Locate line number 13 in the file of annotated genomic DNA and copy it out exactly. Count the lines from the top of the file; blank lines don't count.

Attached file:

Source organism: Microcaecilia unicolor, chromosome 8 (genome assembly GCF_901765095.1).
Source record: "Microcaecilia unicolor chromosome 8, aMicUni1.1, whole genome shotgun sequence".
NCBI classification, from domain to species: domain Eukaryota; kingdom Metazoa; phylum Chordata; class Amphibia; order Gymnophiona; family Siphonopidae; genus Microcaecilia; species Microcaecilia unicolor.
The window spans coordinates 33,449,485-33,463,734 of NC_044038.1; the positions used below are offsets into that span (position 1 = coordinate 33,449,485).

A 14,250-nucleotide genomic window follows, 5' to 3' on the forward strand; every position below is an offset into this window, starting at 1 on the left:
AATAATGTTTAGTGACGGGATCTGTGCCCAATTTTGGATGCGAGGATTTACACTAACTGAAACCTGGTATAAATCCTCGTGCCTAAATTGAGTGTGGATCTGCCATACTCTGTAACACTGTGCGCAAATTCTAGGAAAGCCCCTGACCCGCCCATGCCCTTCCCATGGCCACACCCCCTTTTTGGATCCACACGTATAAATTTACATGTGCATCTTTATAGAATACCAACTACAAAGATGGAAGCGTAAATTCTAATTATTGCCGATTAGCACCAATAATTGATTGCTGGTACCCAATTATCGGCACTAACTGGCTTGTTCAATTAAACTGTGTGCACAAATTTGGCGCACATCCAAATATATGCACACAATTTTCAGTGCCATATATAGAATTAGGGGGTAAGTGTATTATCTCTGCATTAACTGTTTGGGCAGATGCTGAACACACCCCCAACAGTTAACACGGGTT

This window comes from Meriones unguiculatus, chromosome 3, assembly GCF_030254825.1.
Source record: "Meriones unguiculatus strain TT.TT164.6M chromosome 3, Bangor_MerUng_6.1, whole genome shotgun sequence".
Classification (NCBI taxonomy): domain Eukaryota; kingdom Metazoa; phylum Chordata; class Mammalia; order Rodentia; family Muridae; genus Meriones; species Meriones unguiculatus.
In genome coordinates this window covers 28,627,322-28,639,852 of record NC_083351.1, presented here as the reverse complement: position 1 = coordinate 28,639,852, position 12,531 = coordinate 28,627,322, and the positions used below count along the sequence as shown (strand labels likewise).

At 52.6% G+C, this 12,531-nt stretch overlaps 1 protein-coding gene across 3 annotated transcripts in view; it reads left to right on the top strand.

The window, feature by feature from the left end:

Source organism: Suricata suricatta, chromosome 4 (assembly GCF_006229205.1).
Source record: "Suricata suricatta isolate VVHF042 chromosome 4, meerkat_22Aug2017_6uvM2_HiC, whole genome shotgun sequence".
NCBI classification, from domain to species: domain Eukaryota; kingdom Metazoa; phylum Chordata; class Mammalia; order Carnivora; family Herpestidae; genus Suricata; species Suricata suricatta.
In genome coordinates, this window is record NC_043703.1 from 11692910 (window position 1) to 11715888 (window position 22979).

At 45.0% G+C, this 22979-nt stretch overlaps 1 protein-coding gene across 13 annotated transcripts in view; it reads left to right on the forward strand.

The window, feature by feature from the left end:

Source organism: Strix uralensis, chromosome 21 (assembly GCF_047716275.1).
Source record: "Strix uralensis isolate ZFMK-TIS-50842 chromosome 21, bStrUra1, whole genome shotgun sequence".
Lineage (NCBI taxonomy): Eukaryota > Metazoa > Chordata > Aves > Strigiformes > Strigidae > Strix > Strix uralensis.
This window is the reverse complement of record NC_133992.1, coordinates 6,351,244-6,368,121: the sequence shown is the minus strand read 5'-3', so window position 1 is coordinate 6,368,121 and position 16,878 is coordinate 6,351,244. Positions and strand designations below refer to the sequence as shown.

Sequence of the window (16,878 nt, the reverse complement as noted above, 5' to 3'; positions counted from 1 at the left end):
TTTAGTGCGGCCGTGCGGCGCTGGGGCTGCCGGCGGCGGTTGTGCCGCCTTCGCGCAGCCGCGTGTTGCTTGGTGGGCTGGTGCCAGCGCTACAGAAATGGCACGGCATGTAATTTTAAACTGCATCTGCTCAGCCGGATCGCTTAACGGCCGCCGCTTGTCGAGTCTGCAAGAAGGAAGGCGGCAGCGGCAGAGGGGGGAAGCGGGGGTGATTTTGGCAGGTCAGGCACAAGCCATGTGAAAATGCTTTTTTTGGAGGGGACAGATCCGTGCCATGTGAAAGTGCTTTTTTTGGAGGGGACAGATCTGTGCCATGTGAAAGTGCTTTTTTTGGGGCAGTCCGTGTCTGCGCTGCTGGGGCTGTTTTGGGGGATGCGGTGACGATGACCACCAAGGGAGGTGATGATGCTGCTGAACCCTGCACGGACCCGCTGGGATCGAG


Source organism: Suricata suricatta, chromosome 4 (assembly GCF_006229205.1).